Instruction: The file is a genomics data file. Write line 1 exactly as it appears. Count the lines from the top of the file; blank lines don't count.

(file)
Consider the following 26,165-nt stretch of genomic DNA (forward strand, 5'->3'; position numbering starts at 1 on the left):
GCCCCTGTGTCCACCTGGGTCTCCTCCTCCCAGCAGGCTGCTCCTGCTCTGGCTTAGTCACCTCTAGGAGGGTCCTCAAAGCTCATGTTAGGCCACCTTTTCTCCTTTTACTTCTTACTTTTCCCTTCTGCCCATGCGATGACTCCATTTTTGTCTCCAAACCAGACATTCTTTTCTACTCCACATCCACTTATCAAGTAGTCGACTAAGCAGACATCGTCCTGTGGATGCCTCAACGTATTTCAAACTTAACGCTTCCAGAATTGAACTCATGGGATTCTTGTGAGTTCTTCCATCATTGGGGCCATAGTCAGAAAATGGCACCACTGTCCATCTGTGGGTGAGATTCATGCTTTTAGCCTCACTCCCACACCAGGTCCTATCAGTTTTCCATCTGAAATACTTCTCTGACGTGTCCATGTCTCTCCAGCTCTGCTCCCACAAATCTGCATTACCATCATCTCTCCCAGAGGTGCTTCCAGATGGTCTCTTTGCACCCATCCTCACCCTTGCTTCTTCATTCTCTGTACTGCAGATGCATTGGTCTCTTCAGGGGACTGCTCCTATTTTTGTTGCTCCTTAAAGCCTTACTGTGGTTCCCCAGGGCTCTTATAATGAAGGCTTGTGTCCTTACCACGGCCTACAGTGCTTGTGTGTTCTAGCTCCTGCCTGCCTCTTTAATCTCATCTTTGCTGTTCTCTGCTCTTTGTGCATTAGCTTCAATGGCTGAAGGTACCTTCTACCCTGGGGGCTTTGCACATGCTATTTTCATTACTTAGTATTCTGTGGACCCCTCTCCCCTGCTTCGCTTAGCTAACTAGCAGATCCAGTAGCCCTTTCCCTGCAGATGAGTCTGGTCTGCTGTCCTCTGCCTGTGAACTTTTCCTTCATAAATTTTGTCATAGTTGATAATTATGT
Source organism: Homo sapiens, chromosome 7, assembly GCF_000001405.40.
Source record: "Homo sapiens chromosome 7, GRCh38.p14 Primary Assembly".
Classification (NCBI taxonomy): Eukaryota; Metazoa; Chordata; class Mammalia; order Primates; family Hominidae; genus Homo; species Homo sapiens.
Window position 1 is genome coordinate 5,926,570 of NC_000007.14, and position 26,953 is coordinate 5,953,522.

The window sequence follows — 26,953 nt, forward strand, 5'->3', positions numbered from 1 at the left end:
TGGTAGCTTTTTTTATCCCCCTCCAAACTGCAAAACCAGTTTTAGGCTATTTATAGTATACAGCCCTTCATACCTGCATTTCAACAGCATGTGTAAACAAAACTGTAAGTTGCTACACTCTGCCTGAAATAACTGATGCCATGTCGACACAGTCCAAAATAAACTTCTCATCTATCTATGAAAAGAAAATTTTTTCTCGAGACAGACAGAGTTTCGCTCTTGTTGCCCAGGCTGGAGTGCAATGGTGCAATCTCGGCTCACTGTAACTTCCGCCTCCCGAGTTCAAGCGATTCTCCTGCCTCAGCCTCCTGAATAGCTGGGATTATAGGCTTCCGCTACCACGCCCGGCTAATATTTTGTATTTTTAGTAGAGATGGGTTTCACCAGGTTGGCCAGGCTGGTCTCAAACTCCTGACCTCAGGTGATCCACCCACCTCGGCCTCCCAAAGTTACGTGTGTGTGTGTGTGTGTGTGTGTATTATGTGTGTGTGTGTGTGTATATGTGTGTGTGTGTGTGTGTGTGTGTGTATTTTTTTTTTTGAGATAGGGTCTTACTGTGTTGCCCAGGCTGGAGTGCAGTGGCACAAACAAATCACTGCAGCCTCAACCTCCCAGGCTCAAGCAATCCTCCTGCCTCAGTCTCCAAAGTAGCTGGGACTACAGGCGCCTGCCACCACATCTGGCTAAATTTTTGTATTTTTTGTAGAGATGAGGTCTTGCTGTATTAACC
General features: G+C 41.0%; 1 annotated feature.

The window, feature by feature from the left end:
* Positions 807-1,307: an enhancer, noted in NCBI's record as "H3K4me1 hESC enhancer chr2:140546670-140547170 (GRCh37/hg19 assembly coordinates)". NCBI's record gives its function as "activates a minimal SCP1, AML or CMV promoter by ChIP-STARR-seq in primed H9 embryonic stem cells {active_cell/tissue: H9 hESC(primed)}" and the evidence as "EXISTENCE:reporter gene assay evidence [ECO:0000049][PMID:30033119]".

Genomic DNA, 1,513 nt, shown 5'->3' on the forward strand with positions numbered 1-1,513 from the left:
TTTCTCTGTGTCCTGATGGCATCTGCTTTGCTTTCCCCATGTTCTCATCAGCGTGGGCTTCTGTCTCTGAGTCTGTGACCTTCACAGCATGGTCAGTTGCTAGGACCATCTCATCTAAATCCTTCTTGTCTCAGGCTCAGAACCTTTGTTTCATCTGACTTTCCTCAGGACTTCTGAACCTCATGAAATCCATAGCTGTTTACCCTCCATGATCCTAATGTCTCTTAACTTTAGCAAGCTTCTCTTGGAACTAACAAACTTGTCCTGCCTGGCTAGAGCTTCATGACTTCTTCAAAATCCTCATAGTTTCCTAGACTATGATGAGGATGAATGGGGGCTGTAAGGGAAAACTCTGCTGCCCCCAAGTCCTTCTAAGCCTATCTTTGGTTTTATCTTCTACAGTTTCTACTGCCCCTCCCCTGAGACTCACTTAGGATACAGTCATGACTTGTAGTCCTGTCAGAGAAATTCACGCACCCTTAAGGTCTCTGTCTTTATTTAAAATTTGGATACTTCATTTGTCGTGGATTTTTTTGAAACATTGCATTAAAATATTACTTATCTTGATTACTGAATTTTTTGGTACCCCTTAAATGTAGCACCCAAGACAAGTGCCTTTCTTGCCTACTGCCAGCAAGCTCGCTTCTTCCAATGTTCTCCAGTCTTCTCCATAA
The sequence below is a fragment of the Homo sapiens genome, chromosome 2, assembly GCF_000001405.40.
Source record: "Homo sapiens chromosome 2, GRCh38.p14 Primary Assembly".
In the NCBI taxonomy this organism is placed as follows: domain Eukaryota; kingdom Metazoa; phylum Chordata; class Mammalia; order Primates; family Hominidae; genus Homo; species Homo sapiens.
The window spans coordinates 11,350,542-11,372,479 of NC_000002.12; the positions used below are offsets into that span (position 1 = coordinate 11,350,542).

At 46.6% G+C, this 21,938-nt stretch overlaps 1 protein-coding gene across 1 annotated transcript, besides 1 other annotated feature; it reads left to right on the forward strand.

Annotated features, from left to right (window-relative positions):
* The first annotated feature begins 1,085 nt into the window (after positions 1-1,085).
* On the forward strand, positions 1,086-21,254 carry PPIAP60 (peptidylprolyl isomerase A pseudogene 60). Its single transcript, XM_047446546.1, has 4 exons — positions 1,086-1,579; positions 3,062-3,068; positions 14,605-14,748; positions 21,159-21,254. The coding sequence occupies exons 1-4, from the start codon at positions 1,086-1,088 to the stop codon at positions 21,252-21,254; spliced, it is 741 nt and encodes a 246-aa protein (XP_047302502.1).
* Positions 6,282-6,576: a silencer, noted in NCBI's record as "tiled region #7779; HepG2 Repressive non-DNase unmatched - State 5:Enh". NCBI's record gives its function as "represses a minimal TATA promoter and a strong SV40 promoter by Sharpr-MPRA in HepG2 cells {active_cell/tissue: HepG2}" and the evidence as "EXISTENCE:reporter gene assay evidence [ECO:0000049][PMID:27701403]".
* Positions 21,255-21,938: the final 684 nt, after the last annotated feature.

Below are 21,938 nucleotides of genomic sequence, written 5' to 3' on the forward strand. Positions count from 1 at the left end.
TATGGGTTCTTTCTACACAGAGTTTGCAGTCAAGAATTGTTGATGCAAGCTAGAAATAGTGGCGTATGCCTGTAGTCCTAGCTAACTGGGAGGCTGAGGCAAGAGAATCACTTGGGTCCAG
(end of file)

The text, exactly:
Consider the following 26,165-nt stretch of genomic DNA (forward strand, 5'->3'; position numbering starts at 1 on the left):